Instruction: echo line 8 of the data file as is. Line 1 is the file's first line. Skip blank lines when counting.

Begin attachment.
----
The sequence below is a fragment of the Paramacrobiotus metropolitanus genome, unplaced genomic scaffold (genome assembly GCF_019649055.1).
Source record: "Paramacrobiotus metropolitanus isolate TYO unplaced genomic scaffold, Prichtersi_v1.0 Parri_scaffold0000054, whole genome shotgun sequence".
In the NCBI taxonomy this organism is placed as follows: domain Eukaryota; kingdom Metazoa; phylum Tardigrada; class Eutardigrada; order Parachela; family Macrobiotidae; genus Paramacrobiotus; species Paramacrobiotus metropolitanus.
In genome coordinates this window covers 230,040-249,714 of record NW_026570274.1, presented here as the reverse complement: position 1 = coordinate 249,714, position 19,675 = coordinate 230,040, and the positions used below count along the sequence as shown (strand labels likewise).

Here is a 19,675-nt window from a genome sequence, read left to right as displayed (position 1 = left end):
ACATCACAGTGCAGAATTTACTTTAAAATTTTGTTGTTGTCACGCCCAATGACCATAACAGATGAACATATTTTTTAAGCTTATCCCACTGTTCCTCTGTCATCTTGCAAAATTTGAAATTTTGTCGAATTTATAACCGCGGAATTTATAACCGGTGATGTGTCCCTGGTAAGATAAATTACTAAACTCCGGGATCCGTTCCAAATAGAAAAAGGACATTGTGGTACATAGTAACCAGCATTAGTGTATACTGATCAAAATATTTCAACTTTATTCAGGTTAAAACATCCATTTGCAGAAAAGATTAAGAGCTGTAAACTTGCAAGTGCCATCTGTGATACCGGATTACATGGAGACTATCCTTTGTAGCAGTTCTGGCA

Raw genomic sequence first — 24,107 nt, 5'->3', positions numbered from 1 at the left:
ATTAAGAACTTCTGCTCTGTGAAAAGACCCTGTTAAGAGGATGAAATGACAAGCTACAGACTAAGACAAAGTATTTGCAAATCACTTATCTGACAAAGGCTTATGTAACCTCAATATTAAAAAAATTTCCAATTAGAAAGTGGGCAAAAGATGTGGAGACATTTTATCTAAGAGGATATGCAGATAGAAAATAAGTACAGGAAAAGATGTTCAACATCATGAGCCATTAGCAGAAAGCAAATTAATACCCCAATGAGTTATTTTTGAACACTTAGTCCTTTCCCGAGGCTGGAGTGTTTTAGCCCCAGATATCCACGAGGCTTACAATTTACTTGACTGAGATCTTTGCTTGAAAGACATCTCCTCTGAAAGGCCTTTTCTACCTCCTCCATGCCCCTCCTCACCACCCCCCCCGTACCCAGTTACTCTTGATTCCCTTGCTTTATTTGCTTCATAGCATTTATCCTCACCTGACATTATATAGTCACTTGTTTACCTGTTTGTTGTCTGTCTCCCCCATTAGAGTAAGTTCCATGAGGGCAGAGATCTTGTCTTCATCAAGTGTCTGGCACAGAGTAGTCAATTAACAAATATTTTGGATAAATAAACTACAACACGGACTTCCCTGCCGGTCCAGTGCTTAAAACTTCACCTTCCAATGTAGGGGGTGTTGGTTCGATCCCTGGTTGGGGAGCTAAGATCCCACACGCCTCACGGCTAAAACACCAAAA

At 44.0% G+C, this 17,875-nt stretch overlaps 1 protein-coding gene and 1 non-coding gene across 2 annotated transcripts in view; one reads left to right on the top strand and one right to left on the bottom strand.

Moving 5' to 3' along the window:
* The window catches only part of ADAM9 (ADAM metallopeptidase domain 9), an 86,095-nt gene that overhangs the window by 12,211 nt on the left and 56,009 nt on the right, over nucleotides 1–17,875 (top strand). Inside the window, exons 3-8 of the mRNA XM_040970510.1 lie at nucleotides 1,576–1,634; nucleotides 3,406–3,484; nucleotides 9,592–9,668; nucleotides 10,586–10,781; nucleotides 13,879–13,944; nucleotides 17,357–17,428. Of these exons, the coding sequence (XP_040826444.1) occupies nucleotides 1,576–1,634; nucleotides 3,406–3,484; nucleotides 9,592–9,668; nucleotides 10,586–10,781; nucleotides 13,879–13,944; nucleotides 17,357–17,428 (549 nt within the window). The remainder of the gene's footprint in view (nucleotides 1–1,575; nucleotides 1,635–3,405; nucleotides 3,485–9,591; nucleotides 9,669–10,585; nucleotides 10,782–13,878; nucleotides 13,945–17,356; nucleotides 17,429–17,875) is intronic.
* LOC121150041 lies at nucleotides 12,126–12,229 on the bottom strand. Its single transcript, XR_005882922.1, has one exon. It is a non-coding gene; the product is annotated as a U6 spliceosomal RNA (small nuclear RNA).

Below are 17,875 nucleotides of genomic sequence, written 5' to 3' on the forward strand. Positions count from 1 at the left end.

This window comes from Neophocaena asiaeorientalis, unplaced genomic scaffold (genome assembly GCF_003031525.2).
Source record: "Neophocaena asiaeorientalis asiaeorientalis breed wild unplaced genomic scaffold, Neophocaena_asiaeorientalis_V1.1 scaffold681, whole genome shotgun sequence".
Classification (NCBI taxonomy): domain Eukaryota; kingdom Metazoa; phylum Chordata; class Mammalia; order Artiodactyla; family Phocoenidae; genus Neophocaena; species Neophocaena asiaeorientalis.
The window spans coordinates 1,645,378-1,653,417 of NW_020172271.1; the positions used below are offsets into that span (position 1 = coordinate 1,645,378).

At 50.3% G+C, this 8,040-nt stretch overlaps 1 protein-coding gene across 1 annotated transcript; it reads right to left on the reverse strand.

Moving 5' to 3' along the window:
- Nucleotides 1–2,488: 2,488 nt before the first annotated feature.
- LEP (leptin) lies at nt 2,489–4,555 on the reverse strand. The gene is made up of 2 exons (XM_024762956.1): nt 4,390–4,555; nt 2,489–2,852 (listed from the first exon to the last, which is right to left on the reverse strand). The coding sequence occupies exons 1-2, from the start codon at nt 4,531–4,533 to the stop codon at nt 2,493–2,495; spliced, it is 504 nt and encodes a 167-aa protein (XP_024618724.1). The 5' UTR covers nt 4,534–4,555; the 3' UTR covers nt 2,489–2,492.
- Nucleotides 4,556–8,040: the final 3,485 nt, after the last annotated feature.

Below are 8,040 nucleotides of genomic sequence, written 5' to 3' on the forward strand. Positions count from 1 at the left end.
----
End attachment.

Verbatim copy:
ATTAAGAACTTCTGCTCTGTGAAAAGACCCTGTTAAGAGGATGAAATGACAAGCTACAGACTAAGACAAAGTATTTGCAAATCACTTATCTGACAAAGGCTTATGTAACCTCAATATTAAAAAAATTTCCAATTAGAAAGTGGGCAAAAGATGTGGAGACATTTTATCTAAGAGGATATGCAGATAGAAAATAAGTACAGGAAAAGATGTTCAACATCATGAGCCATTAGCAGAAAGCAAATTAATACCCCAATGAGTTATTTTTGAACACTTAGTCCTTTCCCGAGGCTGGAGTGTTTTAGCCCCAGATATCCACGAGGCTTACAATTTACTTGACTGAGATCTTTGCTTGAAAGACATCTCCTCTGAAAGGCCTTTTCTACCTCCTCCATGCCCCTCCTCACCACCCCCCCCGTACCCAGTTACTCTTGATTCCCTTGCTTTATTTGCTTCATAGCATTTATCCTCACCTGACATTATATAGTCACTTGTTTACCTGTTTGTTGTCTGTCTCCCCCATTAGAGTAAGTTCCATGAGGGCAGAGATCTTGTCTTCATCAAGTGTCTGGCACAGAGTAGTCAATTAACAAATATTTTGGATAAATAAACTACAACACGGACTTCCCTGCCGGTCCAGTGCTTAAAACTTCACCTTCCAATGTAGGGGGTGTTGGTTCGATCCCTGGTTGGGGAGCTAAGATCCCACACGCCTCACGGCTAAAACACCAAAA